Reverend Mills segues into the evangelical section of his eulogy. He has no more intent than Jan Chancellor of delving into the issues of sexual homicide or drug abuse. As his deep bass voice drones on, I wonder who will finally articulate the feelings of these students, and of the town proper. After the unprecedented losses of Kate, Chris, and Sonny, news of last nights deaths hit Natchez with the force of a tornado. Ive never seen the city in such a state, not even during the race riot of 1968. Then, at least, the threat was understood. But now all sense of control has been shattered. Driving through downtown this morning, it felt as though the air had been sucked from the streets. People hurried along the sidewalks with their heads down, like medieval villagers awaiting the onslaught of some unknown calamity. So many deaths in so few days almost begs the question of divine retribution, and Im sure that theory has been raised in some local households.

Millss somnolent drone makes me want to get up and phone Quentin Avery, who is setting up his offices at the Eola Hotel right now. But Reverend Mills suddenly yields the floor to his Presbyterian colleague, Reverend Dean Herrick. Herrick is about my age, and Ive met him a couple of times. Hes from Tennessee, and he seems to have more liberal ideas than any of his predecessors or peers. Hes about twenty pounds overweight, and hes starting to use the dreaded combover to combat his receding hairline. He stands at the podium in silence, surveying the assembled students with dark eyes

Boys and girls, he says finally, Im not going to take much of your time today. And Im not going to lie to you. Im not going to spout a bunch of platitudes that sound good in a preachers guide but give no comfort to a grieving soul or a troubled mind.

Reverend Herrick did not look at Reverend Mills as he said this, but he might as well have. I sense that he has the full attention of the assembly.

The premature death of someone like Kate Townsend or Chris Vogel is the toughest test a Christian ever faces. As a minister, I have no special powers of understanding. Like you, Im rendered speechless by these tragedies. My heart is broken. And in the face of deaths like this, the Bible is strangely silent. We search its pages for comfort, but we find little. Death, like birth, is a mystery. We feel that we understand birth because we know what comes after it. But do we know what comes before birth? No. We believe that souls originate from God, but more than this we do not know. So, what of death? For Christians, death is the time when we shuffle off this mortal coil and return to God. But as for details, we know none.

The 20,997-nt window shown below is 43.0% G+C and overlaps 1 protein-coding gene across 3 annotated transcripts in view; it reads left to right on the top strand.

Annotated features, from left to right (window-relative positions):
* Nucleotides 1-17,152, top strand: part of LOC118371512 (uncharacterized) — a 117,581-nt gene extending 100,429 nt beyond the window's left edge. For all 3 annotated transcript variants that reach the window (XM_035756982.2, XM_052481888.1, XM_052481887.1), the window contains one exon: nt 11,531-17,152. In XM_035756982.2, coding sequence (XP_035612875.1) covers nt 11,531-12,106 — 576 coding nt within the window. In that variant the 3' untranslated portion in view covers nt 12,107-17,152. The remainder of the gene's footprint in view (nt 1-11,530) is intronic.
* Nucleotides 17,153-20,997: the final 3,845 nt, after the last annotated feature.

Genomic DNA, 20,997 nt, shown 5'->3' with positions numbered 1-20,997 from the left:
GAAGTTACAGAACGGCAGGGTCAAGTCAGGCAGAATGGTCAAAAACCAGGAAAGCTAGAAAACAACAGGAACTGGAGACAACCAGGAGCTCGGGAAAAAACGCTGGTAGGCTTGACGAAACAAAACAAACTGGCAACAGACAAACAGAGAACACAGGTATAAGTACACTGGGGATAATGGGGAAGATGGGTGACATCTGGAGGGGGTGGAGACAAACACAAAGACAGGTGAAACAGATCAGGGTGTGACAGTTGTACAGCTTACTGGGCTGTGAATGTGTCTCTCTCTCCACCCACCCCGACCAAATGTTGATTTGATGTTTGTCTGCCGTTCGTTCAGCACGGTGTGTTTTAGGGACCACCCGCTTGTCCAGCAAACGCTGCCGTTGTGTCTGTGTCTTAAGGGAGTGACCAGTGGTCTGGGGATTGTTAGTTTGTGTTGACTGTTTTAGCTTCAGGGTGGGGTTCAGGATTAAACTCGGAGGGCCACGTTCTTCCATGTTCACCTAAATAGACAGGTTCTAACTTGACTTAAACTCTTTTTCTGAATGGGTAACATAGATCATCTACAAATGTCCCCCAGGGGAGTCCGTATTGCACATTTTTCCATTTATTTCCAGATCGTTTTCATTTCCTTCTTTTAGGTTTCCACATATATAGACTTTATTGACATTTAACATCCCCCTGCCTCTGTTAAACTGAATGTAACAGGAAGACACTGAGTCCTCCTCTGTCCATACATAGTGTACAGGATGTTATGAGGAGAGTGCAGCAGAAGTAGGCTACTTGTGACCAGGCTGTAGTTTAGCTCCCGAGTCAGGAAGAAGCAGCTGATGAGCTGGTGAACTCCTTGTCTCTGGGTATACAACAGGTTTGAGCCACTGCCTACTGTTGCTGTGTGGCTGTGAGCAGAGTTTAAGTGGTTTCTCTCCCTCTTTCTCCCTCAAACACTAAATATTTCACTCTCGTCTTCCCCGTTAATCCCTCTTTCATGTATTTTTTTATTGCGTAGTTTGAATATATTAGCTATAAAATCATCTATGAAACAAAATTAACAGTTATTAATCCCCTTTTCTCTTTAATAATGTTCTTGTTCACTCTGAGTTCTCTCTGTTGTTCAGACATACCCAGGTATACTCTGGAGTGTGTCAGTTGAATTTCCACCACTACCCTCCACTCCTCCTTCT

Reverend Herrick pauses. The air in the gym is still; not one student shifts in his seat.

As I lay in bed last night, he goes on, one question filled my mind. Why? Why was this beautiful girl taken so young? Does God have a plan that requires her death? The Bible doesnt tell us so. Whatdoes the Bible say? Jesus said, No one can come to me unless the father who sent me draws him. In other words, only through death can we return to God. Well, all right. But does that answer my question? Why, after eighteen years of rigorous and joyous preparation for life, were Kate and Chris taken from us? If they were not to be granted a full life, why were they born at all?

Some of the parents stir at these words, as if Reverend Herrick has trespassed on territory best left unexplored in the presence of children. But hes got the kids; I can feel it.

But here we may find some comfort, Herrick says. Because you and I would not be the people we are, the souls that we are, had we not known Kate and Chris. Both those young people brought joy into my heart and yours. Simply watching Chris perform on the fields and courts of this state was a revelation. Seeing Kate work with children on mission trips made me think of Audrey Hepburn working with the starving children of Africa. But Kate didnt think of herself that way. Like the rest of us, she spent much of her time worrying whether she was living up to the ideals her mother and this community had bred into her.